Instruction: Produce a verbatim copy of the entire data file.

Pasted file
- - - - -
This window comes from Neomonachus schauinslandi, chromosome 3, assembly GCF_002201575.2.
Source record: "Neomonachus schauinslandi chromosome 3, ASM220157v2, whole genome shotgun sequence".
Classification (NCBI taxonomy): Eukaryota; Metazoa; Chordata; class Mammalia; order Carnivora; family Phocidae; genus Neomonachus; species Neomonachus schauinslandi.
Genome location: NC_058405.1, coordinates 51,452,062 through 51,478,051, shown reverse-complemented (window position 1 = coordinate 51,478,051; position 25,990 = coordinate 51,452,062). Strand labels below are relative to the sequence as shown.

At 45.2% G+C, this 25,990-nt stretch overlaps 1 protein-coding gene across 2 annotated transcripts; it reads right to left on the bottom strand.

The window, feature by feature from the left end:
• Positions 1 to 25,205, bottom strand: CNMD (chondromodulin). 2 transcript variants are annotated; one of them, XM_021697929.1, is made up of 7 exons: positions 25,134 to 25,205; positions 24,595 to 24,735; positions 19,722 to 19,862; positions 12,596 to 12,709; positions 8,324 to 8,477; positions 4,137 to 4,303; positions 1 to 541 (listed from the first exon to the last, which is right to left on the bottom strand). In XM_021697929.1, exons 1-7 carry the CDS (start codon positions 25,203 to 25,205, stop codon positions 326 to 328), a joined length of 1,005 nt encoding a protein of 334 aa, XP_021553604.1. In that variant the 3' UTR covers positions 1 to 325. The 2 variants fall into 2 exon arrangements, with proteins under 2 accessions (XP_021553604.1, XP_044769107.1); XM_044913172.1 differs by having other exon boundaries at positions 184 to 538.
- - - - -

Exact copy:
This window comes from Neomonachus schauinslandi, chromosome 3, assembly GCF_002201575.2.
Source record: "Neomonachus schauinslandi chromosome 3, ASM220157v2, whole genome shotgun sequence".
Classification (NCBI taxonomy): Eukaryota; Metazoa; Chordata; class Mammalia; order Carnivora; family Phocidae; genus Neomonachus; species Neomonachus schauinslandi.
Genome location: NC_058405.1, coordinates 51,452,062 through 51,478,051, shown reverse-complemented (window position 1 = coordinate 51,478,051; position 25,990 = coordinate 51,452,062). Strand labels below are relative to the sequence as shown.

At 45.2% G+C, this 25,990-nt stretch overlaps 1 protein-coding gene across 2 annotated transcripts; it reads right to left on the bottom strand.

The window, feature by feature from the left end:
• Positions 1 to 25,205, bottom strand: CNMD (chondromodulin). 2 transcript variants are annotated; one of them, XM_021697929.1, is made up of 7 exons: positions 25,134 to 25,205; positions 24,595 to 24,735; positions 19,722 to 19,862; positions 12,596 to 12,709; positions 8,324 to 8,477; positions 4,137 to 4,303; positions 1 to 541 (listed from the first exon to the last, which is right to left on the bottom strand). In XM_021697929.1, exons 1-7 carry the CDS (start codon positions 25,203 to 25,205, stop codon positions 326 to 328), a joined length of 1,005 nt encoding a protein of 334 aa, XP_021553604.1. In that variant the 3' UTR covers positions 1 to 325. The 2 variants fall into 2 exon arrangements, with proteins under 2 accessions (XP_021553604.1, XP_044769107.1); XM_044913172.1 differs by having other exon boundaries at positions 184 to 538.